“We should also reflect on how sensible it is to require that the students adopt the Western conception of learning. Could the knowledge of development psychology and cultural anthropology be used to develop the teaching methods in a direction that would enable us to teach students with a different cultural background more effectively from their own starting points,” reflects Hanna Väätäinen, Project Manager of the evaluation.

Not enough support or suitable places for further study available to students with learning difficulties

What participants in literacy training have in common is their inability to read and write, whereas their situations, backgrounds and learning abilities can otherwise be very different. The students achieve the objectives set for literacy training to variable degrees, which is why ensuring flexible possibilities for moving on is important. Factors that affect immigrants’ ability to learn include their age, refugee background, health, family situation, personal goals and holistic well-being. According to teachers, instructors and providers, not enough support and further paths are currently available to students who have challenges with learning. Getting special support relies on the projects and individual providers that offer special needs education.

When the fluency of educational paths is improved, it should be ensured that students who progress slowly or have learning difficulties get the time and support they need. To achieve this goal, funding is needed that enables the permanent allocation of resources for student support measures and the differentiation of instruction. Support provided in the student’s own language in teaching and guidance should be increased. Some students could benefit from combining practical work activities and studies.

The impact of literacy training is undermined by lack of interaction outside the school

For many students, attending school is in itself something that maintains their health and brings content and meaningfulness to their everyday life. For many, it is also the only social routine taking place in Finnish outside the home. To ensure that language learning is more effective in life outside the school, students’ opportunities for establishing social relationships with communities where Finnish is spoken should be strengthened. To achieve this, advantage could be taken of cooperation with local organisations and volunteers or employers in the region, for instance.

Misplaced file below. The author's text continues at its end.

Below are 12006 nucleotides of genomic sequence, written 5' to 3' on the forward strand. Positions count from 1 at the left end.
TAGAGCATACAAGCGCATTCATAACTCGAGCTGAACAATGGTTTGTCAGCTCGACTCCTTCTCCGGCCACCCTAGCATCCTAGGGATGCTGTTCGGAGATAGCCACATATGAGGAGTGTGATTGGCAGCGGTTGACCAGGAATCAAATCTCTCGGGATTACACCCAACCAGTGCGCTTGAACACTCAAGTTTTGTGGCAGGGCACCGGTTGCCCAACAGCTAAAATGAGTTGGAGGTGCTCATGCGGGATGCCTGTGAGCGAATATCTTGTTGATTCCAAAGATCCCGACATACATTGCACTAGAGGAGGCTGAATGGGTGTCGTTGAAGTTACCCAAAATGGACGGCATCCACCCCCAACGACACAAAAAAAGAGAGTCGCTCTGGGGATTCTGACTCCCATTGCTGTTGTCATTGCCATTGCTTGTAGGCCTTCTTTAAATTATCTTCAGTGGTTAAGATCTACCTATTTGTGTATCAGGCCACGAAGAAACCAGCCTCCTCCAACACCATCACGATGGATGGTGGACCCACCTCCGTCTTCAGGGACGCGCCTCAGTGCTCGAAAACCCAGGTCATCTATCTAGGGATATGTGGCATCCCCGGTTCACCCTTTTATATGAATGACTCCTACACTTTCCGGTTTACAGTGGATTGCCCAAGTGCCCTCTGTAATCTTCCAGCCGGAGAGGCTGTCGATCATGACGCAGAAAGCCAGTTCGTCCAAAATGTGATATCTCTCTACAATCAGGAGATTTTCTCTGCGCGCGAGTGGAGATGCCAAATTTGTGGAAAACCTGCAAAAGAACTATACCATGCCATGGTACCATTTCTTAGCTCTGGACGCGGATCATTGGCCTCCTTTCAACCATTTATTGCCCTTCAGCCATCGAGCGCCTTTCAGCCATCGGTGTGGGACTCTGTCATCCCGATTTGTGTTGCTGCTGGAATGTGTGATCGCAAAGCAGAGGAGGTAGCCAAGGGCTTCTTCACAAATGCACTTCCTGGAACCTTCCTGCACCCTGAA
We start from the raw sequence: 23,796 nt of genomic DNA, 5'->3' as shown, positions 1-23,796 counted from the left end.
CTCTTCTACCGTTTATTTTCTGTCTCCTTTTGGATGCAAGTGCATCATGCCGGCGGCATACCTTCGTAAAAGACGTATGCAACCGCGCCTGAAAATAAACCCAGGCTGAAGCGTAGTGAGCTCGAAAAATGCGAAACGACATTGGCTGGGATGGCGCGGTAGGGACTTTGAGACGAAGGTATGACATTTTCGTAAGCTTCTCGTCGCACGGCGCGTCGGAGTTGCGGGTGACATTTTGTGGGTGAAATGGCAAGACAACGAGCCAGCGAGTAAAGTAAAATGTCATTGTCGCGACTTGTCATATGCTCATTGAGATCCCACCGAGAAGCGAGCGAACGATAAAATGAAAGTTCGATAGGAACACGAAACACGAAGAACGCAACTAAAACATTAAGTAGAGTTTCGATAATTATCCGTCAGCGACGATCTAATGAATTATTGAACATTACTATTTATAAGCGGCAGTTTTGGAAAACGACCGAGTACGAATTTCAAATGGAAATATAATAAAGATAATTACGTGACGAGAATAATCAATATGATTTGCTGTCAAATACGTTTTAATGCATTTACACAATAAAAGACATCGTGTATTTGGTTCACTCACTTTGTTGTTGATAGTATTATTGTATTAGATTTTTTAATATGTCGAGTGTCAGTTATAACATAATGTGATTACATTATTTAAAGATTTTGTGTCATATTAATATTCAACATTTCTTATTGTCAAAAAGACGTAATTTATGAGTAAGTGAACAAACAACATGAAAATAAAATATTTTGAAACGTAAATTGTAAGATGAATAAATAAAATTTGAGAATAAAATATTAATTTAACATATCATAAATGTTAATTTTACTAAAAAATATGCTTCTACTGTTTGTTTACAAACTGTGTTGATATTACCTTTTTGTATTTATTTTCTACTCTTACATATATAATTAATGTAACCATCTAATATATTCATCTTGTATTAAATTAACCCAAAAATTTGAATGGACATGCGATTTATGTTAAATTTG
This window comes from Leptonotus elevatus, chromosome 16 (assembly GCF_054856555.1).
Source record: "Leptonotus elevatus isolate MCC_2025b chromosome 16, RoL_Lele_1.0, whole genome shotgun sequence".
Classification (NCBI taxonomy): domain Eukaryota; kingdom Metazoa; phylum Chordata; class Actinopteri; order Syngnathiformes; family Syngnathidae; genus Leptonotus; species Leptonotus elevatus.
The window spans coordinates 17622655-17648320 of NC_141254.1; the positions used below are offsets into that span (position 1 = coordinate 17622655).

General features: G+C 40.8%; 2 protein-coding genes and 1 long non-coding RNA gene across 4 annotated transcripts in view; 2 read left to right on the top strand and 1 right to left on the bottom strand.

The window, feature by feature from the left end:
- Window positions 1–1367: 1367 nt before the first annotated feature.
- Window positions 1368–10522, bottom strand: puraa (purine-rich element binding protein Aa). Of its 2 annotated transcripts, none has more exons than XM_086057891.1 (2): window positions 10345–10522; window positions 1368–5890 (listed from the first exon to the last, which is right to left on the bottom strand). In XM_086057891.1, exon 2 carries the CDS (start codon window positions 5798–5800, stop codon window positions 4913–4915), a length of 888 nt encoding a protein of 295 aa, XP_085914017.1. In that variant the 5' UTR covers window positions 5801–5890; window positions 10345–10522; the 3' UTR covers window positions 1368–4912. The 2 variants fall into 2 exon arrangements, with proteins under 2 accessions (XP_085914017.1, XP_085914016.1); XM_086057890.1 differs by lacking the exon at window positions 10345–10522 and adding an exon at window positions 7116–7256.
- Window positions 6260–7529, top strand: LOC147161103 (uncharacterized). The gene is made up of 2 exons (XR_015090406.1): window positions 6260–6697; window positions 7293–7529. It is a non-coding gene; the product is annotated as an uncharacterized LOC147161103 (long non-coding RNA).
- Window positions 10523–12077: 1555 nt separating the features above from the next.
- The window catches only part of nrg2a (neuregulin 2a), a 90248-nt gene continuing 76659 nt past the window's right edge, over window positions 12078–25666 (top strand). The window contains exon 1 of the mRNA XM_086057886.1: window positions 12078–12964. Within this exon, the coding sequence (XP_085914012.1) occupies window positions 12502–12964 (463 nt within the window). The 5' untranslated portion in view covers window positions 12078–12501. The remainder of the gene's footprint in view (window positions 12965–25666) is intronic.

When examining the effectiveness of literacy education, not only the development of language skills, but also the wider factors that strengthen the students’ well-being and participation in society should be taken into account. From the students’ point of view, participation in the training provides their life with many meaningful contents that would be challenging to measure quantitatively.

I really have made a lot of progress. I can say that school has enabled me to forget the worries in my life. I have not laughed for years because I have lost my entire family. There have been some really difficult situations in my life. When your life is sad, you cannot laugh, but school changed my life completely. In the beginning, I could not even book an appointment with a doctor, but now they have taught me to do it. I have also been taught to write my name and address and other things. There was a fire in my home once, and I put it out with water. Here they taught us how to put out a fire. (Student)

When developing training programmes for immigrants, it is essential to examine the services promoting integration as one whole

In the implementation of the evaluation, the expert from FINEEC was supported by an extensive evaluation panel with representatives from the ministries, the Finnish National Agency for Education, the different types of liberal adult education institutions, basic education for adults, the ELY Centre and parties providing guidance.

“The fact that experts from the different sectors brought together their views in our meetings was crucial for understanding the outcome of the evaluation and matters related to literacy training as a whole. Literacy training cannot be developed separately from the other services related to it because they all form an entity that from the student’s point of view defines the student’s life,” Väätäinen says.

Further information:

Hanna Väätäinen, Senior Evaluation Advisor, tel. +358 29 533 5568 (hanna.vaatainen@karvi.fi).

The results of the evaluation of literacy training for immigrants will be announced in a webinar (in Finnish) on Monday 19 December 2022 from 9 am to 11 am. After publication, the report can be downloaded from Karvi’s website (in Finnish with an English summary): https://karvi.fi/en/evaluation-of-literacy-training-for-immigrants/.